Jiahui Hu

New Haven residents are calling for tighter regulations on Yale’s longstanding development plans because of the negative impact they may have on the parking space shortage in the city. But the University contends that a new parking proposal will stifle New Haven’s economic growth.

The University currently enjoys significant autonomy from the Board of Alders when determining the quantity and location of parking spaces on University property. This is a result of the Overall Parking Plan — a town-gown agreement established in 1998 stipulating that Yale can determine where and how many parking spaces are built on University property. But three alders — Furlow and Hill Alder Dolores Colon, Westville Alder Adam Marchand and West River Alder Tyisha Walker -— are organizing to change the current regulations. Responding to community concerns over parking scarcity, these alders have proposed an amendment to the city’s parking regulations that would subject Yale’s future construction plans to pre-approval by the Board of Alders. According to Marchand and Colon, the Overall Parking Plan affords Yale too much leeway regarding the whereabouts of city parking spaces.

“The city created a legal framework that has allowed Yale to have an overall parking plan that took into account owned lots or leased spaces elsewhere in the city, not necessarily adjacent places,” Marchand, who created the proposal, said.

Yale, Marchand said, has not built parking spaces near commercial and residential locations — the areas of the city that need them most. He said visitors to downtown must instead scavenge for parking spots blocks away or pay for a space in one of the University’s parking lots.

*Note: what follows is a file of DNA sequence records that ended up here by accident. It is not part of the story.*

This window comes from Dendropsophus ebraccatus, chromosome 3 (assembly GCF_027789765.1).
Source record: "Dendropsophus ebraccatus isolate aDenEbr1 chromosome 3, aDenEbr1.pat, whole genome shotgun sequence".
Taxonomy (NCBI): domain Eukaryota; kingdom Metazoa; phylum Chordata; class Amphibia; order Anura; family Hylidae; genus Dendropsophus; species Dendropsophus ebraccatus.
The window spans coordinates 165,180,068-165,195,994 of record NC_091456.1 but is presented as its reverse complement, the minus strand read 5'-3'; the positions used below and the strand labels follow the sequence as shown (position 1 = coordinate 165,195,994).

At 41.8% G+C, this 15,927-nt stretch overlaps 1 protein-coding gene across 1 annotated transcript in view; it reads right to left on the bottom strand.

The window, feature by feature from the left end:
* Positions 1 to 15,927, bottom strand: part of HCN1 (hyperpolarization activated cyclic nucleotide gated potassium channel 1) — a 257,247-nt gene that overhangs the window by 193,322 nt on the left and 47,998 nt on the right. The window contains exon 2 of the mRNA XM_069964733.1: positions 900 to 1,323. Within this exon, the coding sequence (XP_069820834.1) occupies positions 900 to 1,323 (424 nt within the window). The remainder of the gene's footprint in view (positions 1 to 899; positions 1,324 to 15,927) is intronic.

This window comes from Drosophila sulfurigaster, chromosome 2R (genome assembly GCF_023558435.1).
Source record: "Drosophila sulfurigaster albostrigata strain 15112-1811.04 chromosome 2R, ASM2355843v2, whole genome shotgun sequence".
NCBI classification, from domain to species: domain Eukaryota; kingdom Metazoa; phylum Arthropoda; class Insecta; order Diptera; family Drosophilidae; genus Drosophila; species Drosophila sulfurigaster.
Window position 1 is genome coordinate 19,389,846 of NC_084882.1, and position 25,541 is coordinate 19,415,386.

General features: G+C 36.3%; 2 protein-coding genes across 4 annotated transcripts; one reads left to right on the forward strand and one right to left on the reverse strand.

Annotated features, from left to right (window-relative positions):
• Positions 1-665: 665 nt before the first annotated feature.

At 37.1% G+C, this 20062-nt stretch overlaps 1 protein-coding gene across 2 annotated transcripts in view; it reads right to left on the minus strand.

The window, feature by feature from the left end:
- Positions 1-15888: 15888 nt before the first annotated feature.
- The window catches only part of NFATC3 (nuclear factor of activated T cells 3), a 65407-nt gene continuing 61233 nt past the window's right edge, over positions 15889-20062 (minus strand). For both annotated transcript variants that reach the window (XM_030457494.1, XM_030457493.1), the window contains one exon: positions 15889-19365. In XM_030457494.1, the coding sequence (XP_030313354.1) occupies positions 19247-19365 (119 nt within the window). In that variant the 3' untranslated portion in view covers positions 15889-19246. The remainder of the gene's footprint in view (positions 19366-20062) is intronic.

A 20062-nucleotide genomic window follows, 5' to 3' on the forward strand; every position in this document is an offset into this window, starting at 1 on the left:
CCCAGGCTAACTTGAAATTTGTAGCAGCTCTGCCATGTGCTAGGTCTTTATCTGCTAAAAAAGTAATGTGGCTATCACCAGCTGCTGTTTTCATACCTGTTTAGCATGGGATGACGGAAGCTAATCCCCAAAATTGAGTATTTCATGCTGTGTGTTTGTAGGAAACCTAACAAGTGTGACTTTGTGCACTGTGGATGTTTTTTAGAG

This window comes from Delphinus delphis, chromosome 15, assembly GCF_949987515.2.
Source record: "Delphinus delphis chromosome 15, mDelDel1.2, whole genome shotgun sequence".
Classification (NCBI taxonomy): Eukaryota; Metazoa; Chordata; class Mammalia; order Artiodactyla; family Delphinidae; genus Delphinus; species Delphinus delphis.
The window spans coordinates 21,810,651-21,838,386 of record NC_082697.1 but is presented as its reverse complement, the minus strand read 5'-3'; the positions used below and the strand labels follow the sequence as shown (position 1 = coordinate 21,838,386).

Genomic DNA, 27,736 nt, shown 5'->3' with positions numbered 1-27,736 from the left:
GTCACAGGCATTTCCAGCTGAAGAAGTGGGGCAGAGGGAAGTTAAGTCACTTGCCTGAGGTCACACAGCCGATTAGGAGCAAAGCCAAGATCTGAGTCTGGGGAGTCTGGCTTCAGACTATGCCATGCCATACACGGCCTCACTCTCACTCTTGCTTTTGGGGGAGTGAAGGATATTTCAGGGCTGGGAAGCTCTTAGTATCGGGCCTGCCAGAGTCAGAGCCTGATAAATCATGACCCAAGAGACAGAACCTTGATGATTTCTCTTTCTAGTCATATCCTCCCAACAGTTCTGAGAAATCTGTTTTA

Roughly 100 city residents gathered before an Aldermanic Joint-Committee on Community Development and Legislation on Monday to hear public testimony for and against the new amendment.

Colon testified that several of her constituents must park blocks away from their homes at night because other cars often snag the spaces immediately in front of their homes.

University representatives pushed back, claiming the alders’ proposal will create an unnecessary hurdle to development plans bringing economic growth to the city.

“The ordinance is so broadly drafted that it is going to impact future economic growth as an unintended consequence,” said Vincent Petrini, senior vice president of public affairs at Yale-New Haven Hospital. “It would create a new regulatory hurdle for economic expansion.”

Assistant Director for New Haven and State Affairs Lauren Zucker voiced the same concerns for economic development. She said placing the burden of fixing the city’s parking shortage on Yale is misguided, noting that Yale cannot prevent people from parking on public streets.

Zucker added that Yale has opted to tackle the city’s parking shortage by encouraging employees to find alternatives to private vehicle transportation, such as carpooling, public transit and cycling to work. All University employees are given a Commuter Benefit Program to incentivize them to use public transport.

Questioning Zucker, Dixwell Alder Jeanette Morrison voiced concerns about how expensive University parking spaces are for employees. Zucker said the limited space available downtown makes it difficult for Yale to provide free parking to all Yale employees.

Petrini said he hopes to continue working with the alders to address the parking shortage. The wording of the amendment in its current form, however, lacks clarity and would do little to address the fundamental reason New Haven has a parking shortage, Petrini said.

Some residents, meanwhile, maintain that the University’s developments have compromised the quality of life in the city.

“Yale wants to expand but they don’t want to bear the burden,” testified a city resident. “But a lot of people in town are suffering.”